Sometimes it seems there are as many predictions about the future of food as there are ways to prepare and eat it, but it is still fun to think about how the way we eat is changing, what might be coming next and — most important — how that will impact hotel F&B.
I recently received a report from CatchOn, a marketing communications firm with offices in Hong Kong and Shanghai, focused solely on food’s future. Following interviews with chefs, restaurateurs, journalists and others, CatchOn created an extensive list of popular and emerging food trends. Here are five that caught my eye:
1. Forgotten Food
An offshoot of the Slow Food movement, this initiative aims to highlight small-scale, high-quality products “threatened by industrial agriculture, environmental degradation and homogenization.” CatchOn cited U.K. local food store Booths, which has assembled a list of forgotten foods from its area like Manx kippers and unpasteurized Wensleydale cheese.
2. Insects on the menu
At first this struck me as crazy, but why couldn’t bugs become part of more adventurous menus? CatchOn mentioned cricket energy bars from San Francisco-based Chapul and toasted grasshoppers at Carte de Oaxaca in Seattle, and the FAO even has resources about edible insects online.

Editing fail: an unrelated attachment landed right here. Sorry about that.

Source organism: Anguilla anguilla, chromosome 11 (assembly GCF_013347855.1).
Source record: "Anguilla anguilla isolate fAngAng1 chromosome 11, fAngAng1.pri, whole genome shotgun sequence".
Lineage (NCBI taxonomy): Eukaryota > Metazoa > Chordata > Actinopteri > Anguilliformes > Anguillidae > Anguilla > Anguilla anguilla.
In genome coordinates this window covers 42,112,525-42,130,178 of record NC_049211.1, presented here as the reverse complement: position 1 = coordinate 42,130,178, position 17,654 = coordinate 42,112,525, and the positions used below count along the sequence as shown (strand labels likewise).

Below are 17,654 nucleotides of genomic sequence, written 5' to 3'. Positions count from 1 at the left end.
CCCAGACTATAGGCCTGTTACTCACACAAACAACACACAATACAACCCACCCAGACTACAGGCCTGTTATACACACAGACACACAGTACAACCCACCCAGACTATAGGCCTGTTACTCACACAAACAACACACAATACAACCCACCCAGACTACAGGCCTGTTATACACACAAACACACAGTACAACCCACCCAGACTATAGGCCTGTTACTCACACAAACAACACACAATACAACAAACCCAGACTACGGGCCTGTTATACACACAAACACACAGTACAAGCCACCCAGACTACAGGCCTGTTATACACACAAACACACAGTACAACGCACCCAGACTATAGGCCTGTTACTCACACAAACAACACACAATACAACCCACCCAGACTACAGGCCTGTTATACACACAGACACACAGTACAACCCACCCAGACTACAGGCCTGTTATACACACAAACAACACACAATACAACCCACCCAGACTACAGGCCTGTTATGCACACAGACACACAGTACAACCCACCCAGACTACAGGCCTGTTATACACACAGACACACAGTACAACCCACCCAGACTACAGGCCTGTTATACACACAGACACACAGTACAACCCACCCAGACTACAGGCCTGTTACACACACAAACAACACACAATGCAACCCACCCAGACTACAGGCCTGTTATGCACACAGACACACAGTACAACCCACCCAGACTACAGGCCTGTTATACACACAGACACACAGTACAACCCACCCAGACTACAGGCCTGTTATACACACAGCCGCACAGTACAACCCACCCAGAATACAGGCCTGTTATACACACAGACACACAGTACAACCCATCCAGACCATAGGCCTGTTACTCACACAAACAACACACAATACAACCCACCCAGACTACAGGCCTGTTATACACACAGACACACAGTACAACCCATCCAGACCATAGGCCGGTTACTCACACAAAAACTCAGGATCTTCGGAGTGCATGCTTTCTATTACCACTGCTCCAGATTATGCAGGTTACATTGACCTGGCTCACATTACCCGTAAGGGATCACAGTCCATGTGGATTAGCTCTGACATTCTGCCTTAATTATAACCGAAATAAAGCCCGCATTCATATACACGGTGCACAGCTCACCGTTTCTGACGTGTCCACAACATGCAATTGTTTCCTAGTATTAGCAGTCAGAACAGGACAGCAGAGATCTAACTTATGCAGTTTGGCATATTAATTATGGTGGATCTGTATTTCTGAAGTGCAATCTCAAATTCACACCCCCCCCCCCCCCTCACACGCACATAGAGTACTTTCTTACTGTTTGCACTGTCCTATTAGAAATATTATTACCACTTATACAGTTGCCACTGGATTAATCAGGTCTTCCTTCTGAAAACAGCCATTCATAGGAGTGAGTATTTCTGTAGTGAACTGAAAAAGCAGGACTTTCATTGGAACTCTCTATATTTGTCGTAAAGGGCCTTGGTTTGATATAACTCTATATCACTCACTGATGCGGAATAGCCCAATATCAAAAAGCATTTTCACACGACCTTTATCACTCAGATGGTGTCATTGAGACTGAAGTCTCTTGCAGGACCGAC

3. There’s an app for that
Not surprisingly, the list of innovative restaurant apps keeps growing. CatchOn highlighted an app from NoWait, for example, that allows customers to leave their information with a restaurant host and then keeps them posted about how much longer the wait will be for a table.
4. Next-generation culinary tourism
Cooking classes and wine tours are old news, but up-and-coming food-related travel offerings include walking tours of back-alley markets, foraging or hunting with chefs and trips led by food anthropologists.
5. Ingredients on the rise
The list of “hot” foods might be the longest of them all, but CatchOn noted a few that I haven’t seen on other lists, namely fresh kaffir lime leaves (thanks to their incredible aroma and subtle yet distinct flavor), rhubarb (easy to grow and store, not to mention versatile) and sardines (a nutrient-rich choice that doesn’t deplete the food supply chain).
What food predictions would you add to the list? I’m eager to hear about what you see in your own food crystal ball.